1. Lou_lou

    Lou_lou Registered User

    Jan 23, 2016
    3
    Hi,

    My mum was diagnosed with dementia about three years ago. She lives on her own in a small town (where lots of people know or at least recognise her) and has been in the habit of walking to the shops several times a day for the last year or so. Although she buys lots of useless stuff, I have not been overly concerned about it as it is only about a 10 minute walk, gives her a bit of exercise and I think it relieves her boredom.

    However, this evening I have had a call to let me know that a neighbour has found her wandering along the main road out of town (from what they've told me, she would have been about a mile outside of town by the time they found her) I'm obviously concerned about this. She wears an identity bracelet, but she could have been knocked over by car (the road she was on has no pavements and no street lights)

    I've called my local memory clinic crisis line, and they are coming to visit her tomorrow but was wondering what experience other people have of relatives wandering, and any suggestions as to what I can do?

    Other than the wandering, she is very independent: she washes herself, dresses herself and prepares her own food (in a microwave.) I visit once a week and she has carers in every day to check she is ok but she generally refuses to let them do anything to help her!

    Any advice would be greatly appreciated.
     
  2. marionq

    marionq Registered User

    Apr 24, 2013
    5,602
    Female
    Scotland
    We had a year of my husband wandering and it was hell! I won't bore you with the escalation but it involved strangers, police, phone calls, reports to social services etc. I bought a tracker for £200 which was linked to my phone and told me where he was so the police could pick him up. By that time he was getting on buses. He doesn't know his address and can't find his own way home.

    Meanwhile the CPN was gradually increasing his Trazadone and that finally got him calmed down so that although the desire to wander is still there he is easily talked out of it now. The truth is that it is so dangerous that a care home will be suggested if it cannot be stopped.

    Best wishes, I feel for you both.
     
  3. Beate

    Beate Registered User

    May 21, 2014
    11,499
    Female
    London
    Get a referral to telecare. They can provide you with door alarms and trackers. You shouldn't have to buy them.
     
  4. marionq

    marionq Registered User

    Apr 24, 2013
    5,602
    Female
    Scotland
    Our local council no longer funds Telecare trackers etc. I think you'll find few councils do.
     
  5. Lou_lou

    Lou_lou Registered User

    Jan 23, 2016
    3
    Thanks, the tracker sounds like a great idea, I'll see whether we can get a funded one or not tomorrow - but it's definitely worth spending £200 for the peace of mind!
     
  6. fizzie

    fizzie Registered User

    Jul 20, 2011
    2,740
    I would suggest that you persuade her to go to a lunch club each day and possibly look at sheltered or extra care housing - a flat with a care team on site which you can buy into as and when but a good one will keep an eye on people generally.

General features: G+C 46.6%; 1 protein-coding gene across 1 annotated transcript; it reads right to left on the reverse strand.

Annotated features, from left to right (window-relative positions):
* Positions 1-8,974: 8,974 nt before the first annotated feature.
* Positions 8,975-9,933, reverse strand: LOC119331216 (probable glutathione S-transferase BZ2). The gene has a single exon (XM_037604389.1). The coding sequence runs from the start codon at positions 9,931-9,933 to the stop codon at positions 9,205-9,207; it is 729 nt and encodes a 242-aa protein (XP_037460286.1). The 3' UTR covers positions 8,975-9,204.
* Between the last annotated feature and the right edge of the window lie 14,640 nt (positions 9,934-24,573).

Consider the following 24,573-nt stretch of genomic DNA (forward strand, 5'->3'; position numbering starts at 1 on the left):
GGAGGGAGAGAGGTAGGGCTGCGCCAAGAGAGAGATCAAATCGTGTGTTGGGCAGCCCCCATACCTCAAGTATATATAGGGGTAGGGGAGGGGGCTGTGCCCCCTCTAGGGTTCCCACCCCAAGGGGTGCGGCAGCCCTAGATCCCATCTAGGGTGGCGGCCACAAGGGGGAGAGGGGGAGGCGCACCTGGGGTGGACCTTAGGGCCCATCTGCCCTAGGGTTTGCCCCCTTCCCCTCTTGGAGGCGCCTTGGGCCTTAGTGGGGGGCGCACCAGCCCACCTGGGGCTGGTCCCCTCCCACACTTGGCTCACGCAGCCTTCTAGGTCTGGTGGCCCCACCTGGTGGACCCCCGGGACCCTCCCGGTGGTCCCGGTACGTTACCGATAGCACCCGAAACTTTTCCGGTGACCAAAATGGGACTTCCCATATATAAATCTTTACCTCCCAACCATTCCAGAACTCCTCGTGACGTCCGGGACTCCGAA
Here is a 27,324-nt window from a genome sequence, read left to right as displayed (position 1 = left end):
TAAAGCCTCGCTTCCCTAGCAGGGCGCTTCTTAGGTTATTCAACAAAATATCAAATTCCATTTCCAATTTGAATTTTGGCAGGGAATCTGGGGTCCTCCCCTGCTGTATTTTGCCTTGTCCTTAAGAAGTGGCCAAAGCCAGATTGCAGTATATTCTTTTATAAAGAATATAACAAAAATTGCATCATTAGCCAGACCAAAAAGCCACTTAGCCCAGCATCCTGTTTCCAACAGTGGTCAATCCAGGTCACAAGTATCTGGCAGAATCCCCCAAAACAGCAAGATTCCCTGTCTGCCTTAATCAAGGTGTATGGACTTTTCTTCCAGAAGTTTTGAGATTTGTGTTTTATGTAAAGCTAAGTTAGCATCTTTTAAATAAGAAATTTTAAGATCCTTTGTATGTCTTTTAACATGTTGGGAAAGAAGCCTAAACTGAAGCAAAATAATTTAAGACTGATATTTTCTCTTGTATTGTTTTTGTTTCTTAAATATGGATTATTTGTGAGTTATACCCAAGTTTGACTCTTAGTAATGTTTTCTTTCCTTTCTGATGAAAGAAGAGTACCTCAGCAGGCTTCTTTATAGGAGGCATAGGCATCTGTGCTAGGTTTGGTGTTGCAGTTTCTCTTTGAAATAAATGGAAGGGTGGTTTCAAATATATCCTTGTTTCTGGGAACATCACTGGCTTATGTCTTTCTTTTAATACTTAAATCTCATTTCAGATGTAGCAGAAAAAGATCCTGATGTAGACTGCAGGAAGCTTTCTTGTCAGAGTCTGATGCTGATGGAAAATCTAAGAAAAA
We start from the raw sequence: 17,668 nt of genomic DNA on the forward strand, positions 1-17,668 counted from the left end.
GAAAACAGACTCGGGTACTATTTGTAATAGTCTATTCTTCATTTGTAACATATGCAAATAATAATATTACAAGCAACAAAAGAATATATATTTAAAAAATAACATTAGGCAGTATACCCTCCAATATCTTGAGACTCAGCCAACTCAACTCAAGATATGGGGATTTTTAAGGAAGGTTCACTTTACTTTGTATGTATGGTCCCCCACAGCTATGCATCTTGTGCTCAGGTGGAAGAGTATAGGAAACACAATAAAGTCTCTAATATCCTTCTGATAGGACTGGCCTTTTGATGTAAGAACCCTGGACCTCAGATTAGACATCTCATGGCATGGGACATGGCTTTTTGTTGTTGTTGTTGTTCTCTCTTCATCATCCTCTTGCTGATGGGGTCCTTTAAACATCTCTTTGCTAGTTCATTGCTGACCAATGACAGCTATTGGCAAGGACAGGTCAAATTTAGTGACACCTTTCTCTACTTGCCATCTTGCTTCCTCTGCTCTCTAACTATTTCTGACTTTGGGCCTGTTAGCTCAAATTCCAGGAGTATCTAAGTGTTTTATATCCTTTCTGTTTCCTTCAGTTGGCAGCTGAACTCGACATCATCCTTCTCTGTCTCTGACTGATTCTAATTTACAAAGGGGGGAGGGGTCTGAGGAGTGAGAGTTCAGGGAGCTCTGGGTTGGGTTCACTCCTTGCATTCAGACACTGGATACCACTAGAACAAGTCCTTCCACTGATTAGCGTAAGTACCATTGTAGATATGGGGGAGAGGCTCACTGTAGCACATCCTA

My Mum wasn't a wanderer but that was because we kept her fully occupied. When the memory starts to fail then the concept of time goes and when that happens it is really confusing for people and they go looking for things. A lunch club or day centre really keeps people occupied. Meanwhile I would book as many things as possible to fill the day and also have a carer morning and night
     
  7. Frank68

    Frank68 Registered User

    Jan 28, 2013
    76
    South Coast
    Cheaper trackers on Ebay

    Hi,
    Had a very similar situation here with my wife and found a great tracker on EBay (new) for under £50. She had "escaped" a couple of times and I was frantic, tho typically she has not tried to escape since I purchased it!! The tracker can set up a guard zone to inform your phone if the tracker strays out of the parameters you have set up. You can also call the tracker from your phone and it links to Google maps with a flashing icon to show where it is. Lasts 2 weeks between recharges.
    However situation here is very different as we live together and my wife is never left alone. I would tend to agree with Marionq that this is such a potentially dangerous tendency for someone living alone that a CH or 24/7 care at home is likely to be now on the agenda..... Very sad situation as her village location has been so good in helping to maintain her independence thus far - the journey we are all on is not easy and takes so many twists and turns along the way.
    Bless both of you.
     
  8. Lou_lou

    Lou_lou Registered User

    Jan 23, 2016
    3
    Thanks for the replies, they've been really useful.

    Mum's starting at a day centre where they do lots of activities this week (Monday to Friday) with carers to top up the rest of the time. I've taken a few weeks off work so I can move in with her temporarily to see how she copes with it and if it reduces her tendency to wander, but also it means I'll be more available if she does go off - she now has a tracker with a boundary set which alerts me if she goes off track.

    If nothing else, it'll give me a bit of breathing room to look into the local residential homes so I don't feel forced into making a snap decision...
     
  9. Onlyme

    Onlyme Registered User

    Apr 5, 2010
    4,999
    UK
    Be careful Mum doesn't see you as always being there or she could get much worse when you return home. She will spend her day and night looking for you.
     

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